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A Beginner’s Guide to Understanding Longevity

Wellness Feature

Written by Samantha Lund

Earlier this year, the New York Times published a study about push-ups and life expectancy. In this study, researchers found that participants who could do 40 push-ups had less risk of cardiovascular problems than those who could only complete 10 or fewer. For the headline’s purposes, though, this study was branded as “the more push-ups you can do, the longer you will live.”

That’s just one story among the overload of information that’s constantly circulating about living longer; the overload confuses people with contradictory studies that find avocados both healthy and not, and running both good and bad for you. In this world of too much information, there are a few terms and studies to understand that will help you on your journey for a longer, healthier life.

What Is Longevity?

It’s easy to define “longevity” as a long life, but there’s a bit more to it when we’re discussing health and wellness. When researchers are studying longevity, they’re looking for people who have lived 100 years (centenarians), and at multiple aspects of those lives, such as health, quality of life, disabilities and any abnormalities (such as serious illnesses, cancers, etc.).

In 1998, a study was released about centenarians and their well-being. It found that people who lived to be 100 were often happier with their social, financial and health situation, having fewer complaints about their health and lifestyle, than participants who were 75 or 85 years old and in similar situations. The Mayo Clinic calls this finding the “measurement of successful aging.”

Chronological Age vs. Prospective Age

When discussing longevity, understanding the difference between chronological and prospective age is important. “Chronological age” is the term used for number of years a person has lived. “Prospective age” represents a person’s remaining years of life. This differentiation means that “age” is relative versus health indicators.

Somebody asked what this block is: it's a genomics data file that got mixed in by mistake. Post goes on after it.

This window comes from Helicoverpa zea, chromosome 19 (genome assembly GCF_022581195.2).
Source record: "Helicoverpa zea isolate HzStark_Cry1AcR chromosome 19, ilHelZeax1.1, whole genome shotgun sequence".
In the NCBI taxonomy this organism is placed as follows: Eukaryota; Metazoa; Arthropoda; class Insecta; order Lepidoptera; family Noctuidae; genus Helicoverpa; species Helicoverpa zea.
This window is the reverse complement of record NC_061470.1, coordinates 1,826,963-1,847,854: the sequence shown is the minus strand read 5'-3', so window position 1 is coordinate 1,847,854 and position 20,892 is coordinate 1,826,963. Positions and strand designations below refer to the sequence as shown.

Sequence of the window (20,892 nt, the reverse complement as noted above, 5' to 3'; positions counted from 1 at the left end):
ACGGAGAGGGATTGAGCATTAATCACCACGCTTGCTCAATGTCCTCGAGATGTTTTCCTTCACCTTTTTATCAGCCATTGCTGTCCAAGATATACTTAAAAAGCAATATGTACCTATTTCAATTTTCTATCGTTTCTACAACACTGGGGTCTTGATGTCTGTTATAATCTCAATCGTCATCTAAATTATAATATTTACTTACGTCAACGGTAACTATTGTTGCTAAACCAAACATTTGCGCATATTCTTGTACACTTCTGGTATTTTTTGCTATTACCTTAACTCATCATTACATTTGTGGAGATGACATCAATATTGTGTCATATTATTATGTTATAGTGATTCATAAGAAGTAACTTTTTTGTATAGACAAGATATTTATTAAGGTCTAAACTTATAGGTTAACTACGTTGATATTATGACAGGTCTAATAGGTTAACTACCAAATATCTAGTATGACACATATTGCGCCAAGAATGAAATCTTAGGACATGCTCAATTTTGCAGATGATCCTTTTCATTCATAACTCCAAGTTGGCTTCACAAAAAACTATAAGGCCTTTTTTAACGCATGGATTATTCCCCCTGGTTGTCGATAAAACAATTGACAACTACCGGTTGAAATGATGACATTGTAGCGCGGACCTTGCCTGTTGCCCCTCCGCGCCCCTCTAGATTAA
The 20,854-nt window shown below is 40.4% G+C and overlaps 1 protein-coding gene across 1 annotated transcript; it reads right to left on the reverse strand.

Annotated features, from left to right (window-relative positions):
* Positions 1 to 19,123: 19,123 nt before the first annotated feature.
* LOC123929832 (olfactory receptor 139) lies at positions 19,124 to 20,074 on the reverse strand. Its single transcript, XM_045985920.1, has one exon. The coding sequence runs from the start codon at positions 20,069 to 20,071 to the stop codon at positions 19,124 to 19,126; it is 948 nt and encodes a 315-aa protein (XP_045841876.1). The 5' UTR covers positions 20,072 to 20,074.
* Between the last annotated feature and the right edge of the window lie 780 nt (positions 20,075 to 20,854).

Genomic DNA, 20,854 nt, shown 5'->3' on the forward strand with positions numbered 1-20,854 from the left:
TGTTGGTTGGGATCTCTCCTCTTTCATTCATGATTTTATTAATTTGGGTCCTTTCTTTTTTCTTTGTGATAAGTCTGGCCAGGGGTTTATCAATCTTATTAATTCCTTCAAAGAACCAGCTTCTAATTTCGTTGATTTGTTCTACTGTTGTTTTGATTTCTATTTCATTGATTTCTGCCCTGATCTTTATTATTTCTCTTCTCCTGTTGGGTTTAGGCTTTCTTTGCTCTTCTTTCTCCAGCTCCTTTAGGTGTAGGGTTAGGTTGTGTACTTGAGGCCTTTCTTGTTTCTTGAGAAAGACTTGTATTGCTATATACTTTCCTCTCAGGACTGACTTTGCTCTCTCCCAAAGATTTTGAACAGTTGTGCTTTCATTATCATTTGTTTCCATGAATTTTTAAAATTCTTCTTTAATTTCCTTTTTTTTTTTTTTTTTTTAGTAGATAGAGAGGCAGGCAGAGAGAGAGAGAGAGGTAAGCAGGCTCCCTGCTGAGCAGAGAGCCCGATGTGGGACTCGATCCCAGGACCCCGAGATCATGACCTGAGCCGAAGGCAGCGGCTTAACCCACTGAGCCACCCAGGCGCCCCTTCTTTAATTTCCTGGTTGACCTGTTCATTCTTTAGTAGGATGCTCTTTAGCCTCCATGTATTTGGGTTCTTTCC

Essentially, it means that while not all people live 85 years, there could be internal or biological indicators that can predict a person’s “true age,” or prospective age. For example, a 60-year-old woman who will live to 85 is chronologically older than a 55-year-old man who will live to 65, but prospectively younger because she has more years remaining in her life span.

Biological Longevity Indicators

There are constant, ongoing studies researching the validity of biological longevity predictors. The only universally agreed-upon life-span indicator is that females live longer than males; however, this is not the type of prospective-age indicator we’re looking for. Instead, researchers seek prospective-age indicators that can lead to improving an individual’s life span. In simpler terms, you probably won’t decide to change your gender midlife to improve your longevity, but what could you change?

Telomeres may be a key to aging. They are structural “caps” at the ends of chromosomes, which act as helmets, protecting your essential DNA. As you age, your telomeres shorten, and once they’re at a “critical length,” they die. Research is currently underway to discern whether telomere length and age have a causational or correlational relationship.

Another indicator that’s currently being researched is the “epigenetic clock,” which is a biochemical test that measures your age based on DNA methylation levels. DNA methylation is the process by which methyl groups are added to DNA, which can affect your gene function (with disease, cancers, etc.). DNA methylation occurs throughout your life, due to environmental influences and lifestyle factors. To simplify, as you age, there are lifestyle and environmental factors that make markers on your DNA and can indicate your predictive age and chance of serious disease. This process and the results are the study of an individual’s epigenetic clock.

The last prevailing longevity-indicator theory is based on autophagy. Autophagy is the natural regeneration process of your cells, which reduces the likelihood of disease and prolongs life span. Autophagy research has led to a better understanding of diseases such as dementia and Parkinson’s, but recently, doctors and researchers are studying the link between autophagy rates and longevity.

Autophagy is the process by which cells degrade and recycle their components to provide fuel for energy and building blocks for new cells. After infections, autophagy can destroy bacteria or viruses, and cells use autophagy to remove damaged proteins to counteract the negative effects of aging on the body. Research indicates fasting as a way to “turn on” autophagy.

Environmental and Lifestyle Indicators

Marital status: Married people have lower mortality rates than those who were never married, divorced or widowed, according to the International Federation on Ageing. The impact that a marriage has on lowering depression, combating loneliness and motivating a person to make healthier choices is a big factor in life span.

Socioeconomic status: As socioeconomic status decreases, so does life span. Socioeconomic status can affect access to medical care and participation in healthier lifestyle habits.

Location: The “Blue Zones” are areas along the equator where people live longer due to lifestyle, diet, exercise, and family ties. The seven zones include Sardinia in Italy; Okinawa, Japan; Loma Linda, California; Nicoya Peninsula, Costa Rica; and Ikaria, Greece.

Education: More education is linked to better health outcomes and brings longer life expectancy. Health, wealth and education all relate to one another.

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